Ady's view is that the Civil War was God punishing the English for shedding innocent blood in witchcraft persecutions. He expresses particular disgust for the techniques of sleep-deprivation by which Matthew Hopkins coerced confessions, and is indignant about the execution in 1645 of an octogenarian minister, Master Lewis, on the basis of wild stories and purported teats on the old man's body (haemerrhoids, says Ady).

Ady points to both Scotland and Germany as places where the misguided attempt to deflect God's wrath by action against 'witches' has in practice drawn down that very wrath on each nation.

In dealing with apparently voluntary confessions, Ady takes an enlightened view that those who confess are just melancholics (mentally disturbed) who have been given by demonology a template to which they conform themselves in their delusions:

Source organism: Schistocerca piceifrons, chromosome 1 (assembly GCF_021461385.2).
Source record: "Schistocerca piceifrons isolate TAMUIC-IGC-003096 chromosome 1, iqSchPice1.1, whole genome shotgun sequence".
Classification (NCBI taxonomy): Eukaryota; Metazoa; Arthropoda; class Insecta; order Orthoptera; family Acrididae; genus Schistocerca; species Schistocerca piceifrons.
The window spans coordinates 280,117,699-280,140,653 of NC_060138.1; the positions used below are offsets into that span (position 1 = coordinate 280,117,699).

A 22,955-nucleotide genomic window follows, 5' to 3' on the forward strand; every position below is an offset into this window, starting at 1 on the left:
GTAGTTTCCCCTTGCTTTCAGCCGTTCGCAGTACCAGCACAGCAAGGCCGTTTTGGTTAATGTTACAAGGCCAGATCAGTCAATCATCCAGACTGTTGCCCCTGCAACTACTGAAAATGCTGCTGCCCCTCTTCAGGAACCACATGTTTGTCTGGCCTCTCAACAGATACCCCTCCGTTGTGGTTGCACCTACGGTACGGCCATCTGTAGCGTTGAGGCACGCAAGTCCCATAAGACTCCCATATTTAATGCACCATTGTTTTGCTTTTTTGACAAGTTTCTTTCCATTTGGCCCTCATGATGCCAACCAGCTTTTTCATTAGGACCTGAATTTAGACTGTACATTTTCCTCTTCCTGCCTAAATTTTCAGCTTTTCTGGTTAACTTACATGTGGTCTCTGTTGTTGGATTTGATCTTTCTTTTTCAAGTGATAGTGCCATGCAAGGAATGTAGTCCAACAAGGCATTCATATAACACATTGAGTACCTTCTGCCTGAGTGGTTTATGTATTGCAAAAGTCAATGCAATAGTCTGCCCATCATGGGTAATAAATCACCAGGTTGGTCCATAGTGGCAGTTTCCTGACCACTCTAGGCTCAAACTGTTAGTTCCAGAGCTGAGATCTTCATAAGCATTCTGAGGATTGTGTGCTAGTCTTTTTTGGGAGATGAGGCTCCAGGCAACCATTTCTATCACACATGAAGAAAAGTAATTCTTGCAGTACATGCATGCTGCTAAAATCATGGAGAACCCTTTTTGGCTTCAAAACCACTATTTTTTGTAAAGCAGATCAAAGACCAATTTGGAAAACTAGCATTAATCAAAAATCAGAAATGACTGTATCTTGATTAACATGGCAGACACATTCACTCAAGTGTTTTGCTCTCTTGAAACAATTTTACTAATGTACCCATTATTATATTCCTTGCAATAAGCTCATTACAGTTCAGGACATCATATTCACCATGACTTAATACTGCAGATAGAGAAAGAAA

Truly if such Doctrins had not been taught to such people formerly, their melancholly distempers had not had any such objects to work upon, but who shall at last answer for their confession, but they that have infected the mindes of common people with such devillish doctrins?

This insight anticipates psychological study of those who are 'acting under a description' (in the analysis offered by Ian Hacking).

Ady writes like a typical 17th century intellectual: a contemporary reader can feel intellectually bludgeoned as his arguments mount up (he really does reach as far as a "sixteenthly").